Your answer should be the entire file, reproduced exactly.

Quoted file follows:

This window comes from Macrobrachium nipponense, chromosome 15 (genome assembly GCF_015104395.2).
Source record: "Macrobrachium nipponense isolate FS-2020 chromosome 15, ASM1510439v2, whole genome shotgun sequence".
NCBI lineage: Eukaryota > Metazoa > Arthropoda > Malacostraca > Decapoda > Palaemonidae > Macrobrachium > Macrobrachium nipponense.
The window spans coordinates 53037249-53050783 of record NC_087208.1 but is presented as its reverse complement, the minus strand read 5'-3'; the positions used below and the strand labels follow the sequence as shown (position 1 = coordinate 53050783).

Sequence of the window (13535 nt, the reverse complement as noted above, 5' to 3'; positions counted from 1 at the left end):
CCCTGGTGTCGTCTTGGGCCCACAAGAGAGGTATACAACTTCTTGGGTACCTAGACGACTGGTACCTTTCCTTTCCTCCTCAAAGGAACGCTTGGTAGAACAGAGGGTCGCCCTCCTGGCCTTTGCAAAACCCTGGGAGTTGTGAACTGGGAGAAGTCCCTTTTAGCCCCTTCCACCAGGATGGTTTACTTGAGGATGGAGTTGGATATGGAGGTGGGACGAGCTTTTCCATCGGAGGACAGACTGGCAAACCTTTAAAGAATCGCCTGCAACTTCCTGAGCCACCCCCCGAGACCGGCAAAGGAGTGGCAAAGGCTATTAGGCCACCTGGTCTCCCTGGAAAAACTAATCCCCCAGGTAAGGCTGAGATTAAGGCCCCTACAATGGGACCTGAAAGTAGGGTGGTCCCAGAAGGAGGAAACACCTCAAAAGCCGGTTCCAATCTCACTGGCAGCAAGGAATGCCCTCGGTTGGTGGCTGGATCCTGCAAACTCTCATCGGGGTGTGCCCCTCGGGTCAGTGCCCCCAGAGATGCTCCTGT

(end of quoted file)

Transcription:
This window comes from Macrobrachium nipponense, chromosome 15 (genome assembly GCF_015104395.2).
Source record: "Macrobrachium nipponense isolate FS-2020 chromosome 15, ASM1510439v2, whole genome shotgun sequence".
NCBI lineage: Eukaryota > Metazoa > Arthropoda > Malacostraca > Decapoda > Palaemonidae > Macrobrachium > Macrobrachium nipponense.
The window spans coordinates 53037249-53050783 of record NC_087208.1 but is presented as its reverse complement, the minus strand read 5'-3'; the positions used below and the strand labels follow the sequence as shown (position 1 = coordinate 53050783).

Sequence of the window (13535 nt, the reverse complement as noted above, 5' to 3'; positions counted from 1 at the left end):
CCCTGGTGTCGTCTTGGGCCCACAAGAGAGGTATACAACTTCTTGGGTACCTAGACGACTGGTACCTTTCCTTTCCTCCTCAAAGGAACGCTTGGTAGAACAGAGGGTCGCCCTCCTGGCCTTTGCAAAACCCTGGGAGTTGTGAACTGGGAGAAGTCCCTTTTAGCCCCTTCCACCAGGATGGTTTACTTGAGGATGGAGTTGGATATGGAGGTGGGACGAGCTTTTCCATCGGAGGACAGACTGGCAAACCTTTAAAGAATCGCCTGCAACTTCCTGAGCCACCCCCCGAGACCGGCAAAGGAGTGGCAAAGGCTATTAGGCCACCTGGTCTCCCTGGAAAAACTAATCCCCCAGGTAAGGCTGAGATTAAGGCCCCTACAATGGGACCTGAAAGTAGGGTGGTCCCAGAAGGAGGAAACACCTCAAAAGCCGGTTCCAATCTCACTGGCAGCAAGGAATGCCCTCGGTTGGTGGCTGGATCCTGCAAACTCTCATCGGGGTGTGCCCCTCGGGTCAGTGCCCCCAGAGATGCTCCTGT